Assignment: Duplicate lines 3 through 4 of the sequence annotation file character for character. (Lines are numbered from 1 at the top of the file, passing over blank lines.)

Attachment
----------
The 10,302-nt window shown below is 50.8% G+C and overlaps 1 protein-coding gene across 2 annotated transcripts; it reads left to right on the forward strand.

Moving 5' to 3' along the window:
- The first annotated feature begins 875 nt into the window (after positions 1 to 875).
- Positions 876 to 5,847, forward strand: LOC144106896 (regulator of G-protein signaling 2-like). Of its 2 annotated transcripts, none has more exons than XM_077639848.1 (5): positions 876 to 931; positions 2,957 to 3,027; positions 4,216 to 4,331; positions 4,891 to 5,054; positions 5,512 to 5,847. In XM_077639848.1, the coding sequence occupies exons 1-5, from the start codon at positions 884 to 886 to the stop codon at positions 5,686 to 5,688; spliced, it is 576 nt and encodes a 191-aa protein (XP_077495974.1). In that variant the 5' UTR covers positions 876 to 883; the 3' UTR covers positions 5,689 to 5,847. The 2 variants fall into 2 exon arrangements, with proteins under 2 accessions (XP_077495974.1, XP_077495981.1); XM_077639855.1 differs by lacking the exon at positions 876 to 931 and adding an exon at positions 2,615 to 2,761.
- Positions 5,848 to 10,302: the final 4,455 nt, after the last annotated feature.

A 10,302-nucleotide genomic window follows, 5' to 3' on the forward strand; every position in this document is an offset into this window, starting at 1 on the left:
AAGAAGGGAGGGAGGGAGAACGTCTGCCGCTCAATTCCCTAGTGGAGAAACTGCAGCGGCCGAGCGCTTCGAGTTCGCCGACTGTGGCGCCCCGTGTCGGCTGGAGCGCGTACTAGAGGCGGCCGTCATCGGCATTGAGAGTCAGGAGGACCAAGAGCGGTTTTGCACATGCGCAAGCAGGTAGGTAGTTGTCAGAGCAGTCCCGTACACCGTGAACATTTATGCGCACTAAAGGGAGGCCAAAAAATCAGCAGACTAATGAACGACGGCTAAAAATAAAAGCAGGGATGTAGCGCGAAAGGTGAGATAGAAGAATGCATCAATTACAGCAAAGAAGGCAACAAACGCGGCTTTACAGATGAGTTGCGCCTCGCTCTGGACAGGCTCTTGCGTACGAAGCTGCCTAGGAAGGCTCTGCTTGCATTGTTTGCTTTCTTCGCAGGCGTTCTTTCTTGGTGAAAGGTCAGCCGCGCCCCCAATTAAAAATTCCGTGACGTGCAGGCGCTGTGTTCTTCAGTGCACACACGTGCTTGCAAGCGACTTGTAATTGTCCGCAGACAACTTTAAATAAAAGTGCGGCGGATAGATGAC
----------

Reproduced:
- The first annotated feature begins 875 nt into the window (after positions 1 to 875).
- Positions 876 to 5,847, forward strand: LOC144106896 (regulator of G-protein signaling 2-like). Of its 2 annotated transcripts, none has more exons than XM_077639848.1 (5): positions 876 to 931; positions 2,957 to 3,027; positions 4,216 to 4,331; positions 4,891 to 5,054; positions 5,512 to 5,847. In XM_077639848.1, the coding sequence occupies exons 1-5, from the start codon at positions 884 to 886 to the stop codon at positions 5,686 to 5,688; spliced, it is 576 nt and encodes a 191-aa protein (XP_077495974.1). In that variant the 5' UTR covers positions 876 to 883; the 3' UTR covers positions 5,689 to 5,847. The 2 variants fall into 2 exon arrangements, with proteins under 2 accessions (XP_077495974.1, XP_077495981.1); XM_077639855.1 differs by lacking the exon at positions 876 to 931 and adding an exon at positions 2,615 to 2,761.